Lastly there are the two actual human characters. First we have Murai, a faithful servant of Ganesh and a member of The Veiled. Subverting the typical fantasy quest of a protagonist fulfilling a glorious destiny, Mauri is neither the protagonist nor is her destiny glorious. It’s more like a curse than anything else. Her encounter with a god has left her broken, but her condition resembles the symptoms of Post Traumatic Stress Disorder. While she is a true believer and follower of Ganesh, her story becomes one of finding her own voice. There is also leader of the Veiled, Captain Jhalm. In many ways, his place in the story is a perfect example of using toxic masculinity as a villain. While he is not the chief antagonist, his misplaced commitment to serve all of the gods consistently causes harm and creates unnecessary obstacles. This comes to a head when he faces off with hyena clan leader Boneclaw Mother. As he is about to kill one of his own soldiers in order to save a dying god, he’s met with her biting wisdom: “a god that demands the life of a child is not a god worth saving.”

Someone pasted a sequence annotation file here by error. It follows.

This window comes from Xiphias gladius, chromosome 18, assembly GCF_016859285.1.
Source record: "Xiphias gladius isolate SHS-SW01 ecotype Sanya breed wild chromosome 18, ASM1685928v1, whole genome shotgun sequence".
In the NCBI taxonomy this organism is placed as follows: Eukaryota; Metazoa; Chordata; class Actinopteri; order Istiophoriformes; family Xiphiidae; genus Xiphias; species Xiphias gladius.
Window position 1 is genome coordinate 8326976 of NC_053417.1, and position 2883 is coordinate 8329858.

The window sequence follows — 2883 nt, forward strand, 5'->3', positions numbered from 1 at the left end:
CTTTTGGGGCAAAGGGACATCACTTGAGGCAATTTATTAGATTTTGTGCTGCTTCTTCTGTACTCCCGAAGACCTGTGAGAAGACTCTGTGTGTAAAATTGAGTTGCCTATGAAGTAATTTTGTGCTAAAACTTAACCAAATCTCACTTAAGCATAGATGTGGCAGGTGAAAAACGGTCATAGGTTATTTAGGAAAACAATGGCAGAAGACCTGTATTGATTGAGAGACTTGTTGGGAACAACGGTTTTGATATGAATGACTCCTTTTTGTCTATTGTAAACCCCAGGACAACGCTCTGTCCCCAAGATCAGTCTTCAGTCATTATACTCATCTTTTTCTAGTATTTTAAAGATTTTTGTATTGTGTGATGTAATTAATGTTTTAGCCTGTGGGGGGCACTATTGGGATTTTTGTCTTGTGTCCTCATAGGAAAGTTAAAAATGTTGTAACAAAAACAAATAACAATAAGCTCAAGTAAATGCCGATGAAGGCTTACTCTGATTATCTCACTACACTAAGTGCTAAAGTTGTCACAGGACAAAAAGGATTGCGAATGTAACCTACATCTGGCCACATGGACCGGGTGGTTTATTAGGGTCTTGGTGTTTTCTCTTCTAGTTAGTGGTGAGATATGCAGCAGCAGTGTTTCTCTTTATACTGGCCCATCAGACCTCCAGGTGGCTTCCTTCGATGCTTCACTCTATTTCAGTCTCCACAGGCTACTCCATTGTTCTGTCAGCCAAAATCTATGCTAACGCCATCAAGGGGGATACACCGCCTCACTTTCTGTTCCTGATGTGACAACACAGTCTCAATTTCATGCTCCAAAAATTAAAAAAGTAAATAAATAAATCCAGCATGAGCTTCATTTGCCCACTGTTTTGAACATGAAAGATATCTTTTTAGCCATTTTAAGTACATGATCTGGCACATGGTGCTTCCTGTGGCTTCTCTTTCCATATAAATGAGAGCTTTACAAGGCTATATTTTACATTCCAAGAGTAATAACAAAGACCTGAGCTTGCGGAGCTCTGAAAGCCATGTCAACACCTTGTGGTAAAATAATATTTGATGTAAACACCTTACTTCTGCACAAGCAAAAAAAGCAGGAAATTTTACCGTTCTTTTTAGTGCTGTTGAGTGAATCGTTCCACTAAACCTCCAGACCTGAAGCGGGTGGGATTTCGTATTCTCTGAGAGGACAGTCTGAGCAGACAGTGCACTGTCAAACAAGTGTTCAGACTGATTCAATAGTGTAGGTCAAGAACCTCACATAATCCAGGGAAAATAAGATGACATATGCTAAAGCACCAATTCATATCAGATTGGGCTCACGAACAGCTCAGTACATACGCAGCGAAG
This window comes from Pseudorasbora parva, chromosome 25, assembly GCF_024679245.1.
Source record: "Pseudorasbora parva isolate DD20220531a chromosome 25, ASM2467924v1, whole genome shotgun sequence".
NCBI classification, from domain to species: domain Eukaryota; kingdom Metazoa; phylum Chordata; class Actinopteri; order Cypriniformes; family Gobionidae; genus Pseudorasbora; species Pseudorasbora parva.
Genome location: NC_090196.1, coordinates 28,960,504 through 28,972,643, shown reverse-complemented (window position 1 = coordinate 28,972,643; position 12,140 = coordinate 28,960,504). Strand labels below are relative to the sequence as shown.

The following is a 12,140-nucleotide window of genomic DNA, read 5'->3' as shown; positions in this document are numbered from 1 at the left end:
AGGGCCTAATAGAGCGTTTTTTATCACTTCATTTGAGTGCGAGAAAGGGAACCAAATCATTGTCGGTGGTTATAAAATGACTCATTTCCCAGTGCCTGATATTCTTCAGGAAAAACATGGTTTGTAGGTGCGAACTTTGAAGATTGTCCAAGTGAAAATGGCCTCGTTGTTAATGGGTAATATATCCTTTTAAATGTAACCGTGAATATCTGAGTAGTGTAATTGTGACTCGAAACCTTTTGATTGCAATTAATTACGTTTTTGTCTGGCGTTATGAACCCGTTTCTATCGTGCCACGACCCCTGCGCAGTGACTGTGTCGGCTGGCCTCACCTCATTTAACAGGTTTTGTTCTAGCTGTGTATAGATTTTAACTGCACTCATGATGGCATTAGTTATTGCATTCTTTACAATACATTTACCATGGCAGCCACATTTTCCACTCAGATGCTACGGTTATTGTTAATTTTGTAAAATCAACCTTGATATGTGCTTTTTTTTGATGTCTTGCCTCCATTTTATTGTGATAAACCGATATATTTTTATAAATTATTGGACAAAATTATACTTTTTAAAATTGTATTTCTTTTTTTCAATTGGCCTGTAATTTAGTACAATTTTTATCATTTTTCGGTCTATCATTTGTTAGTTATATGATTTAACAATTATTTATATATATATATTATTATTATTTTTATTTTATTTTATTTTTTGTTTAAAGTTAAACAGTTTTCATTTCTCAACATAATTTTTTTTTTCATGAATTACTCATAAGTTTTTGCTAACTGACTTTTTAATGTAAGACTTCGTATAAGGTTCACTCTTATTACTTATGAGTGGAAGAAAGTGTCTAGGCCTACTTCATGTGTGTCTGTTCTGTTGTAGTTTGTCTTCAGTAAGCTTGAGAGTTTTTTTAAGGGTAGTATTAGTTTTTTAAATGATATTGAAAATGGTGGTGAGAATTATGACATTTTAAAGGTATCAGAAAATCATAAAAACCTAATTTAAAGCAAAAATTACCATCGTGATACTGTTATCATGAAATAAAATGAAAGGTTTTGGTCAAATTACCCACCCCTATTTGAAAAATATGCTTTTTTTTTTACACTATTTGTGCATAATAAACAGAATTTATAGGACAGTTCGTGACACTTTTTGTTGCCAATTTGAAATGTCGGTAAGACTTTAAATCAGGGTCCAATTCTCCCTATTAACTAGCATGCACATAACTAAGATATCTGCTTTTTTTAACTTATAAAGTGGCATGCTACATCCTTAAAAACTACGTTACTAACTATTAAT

It wasn’t until after I sat down to write this article that I realized how difficult it is to articulate exactly what I love about the gender subversion and obscurities in this story. This is in no small part because it casts a wide net. I didn’t even get to touch on Shadowchild (a genderless feral demon child who asks lots of questions) or Ganesh (the avatar of a male god whose voice I always find myself reading as female). There’s so much detail in every culture encountered in this epic. It’s so densely packed with nuanced characters and blurred gender lines that it’s hard to focus on just one. It isn’t just one character or one central theme, it’s a whole world. But here is the best part: you don’t have to take my word for it. It’s still free to read on the original webcomic site, or you can pick up the new omnibus edition.”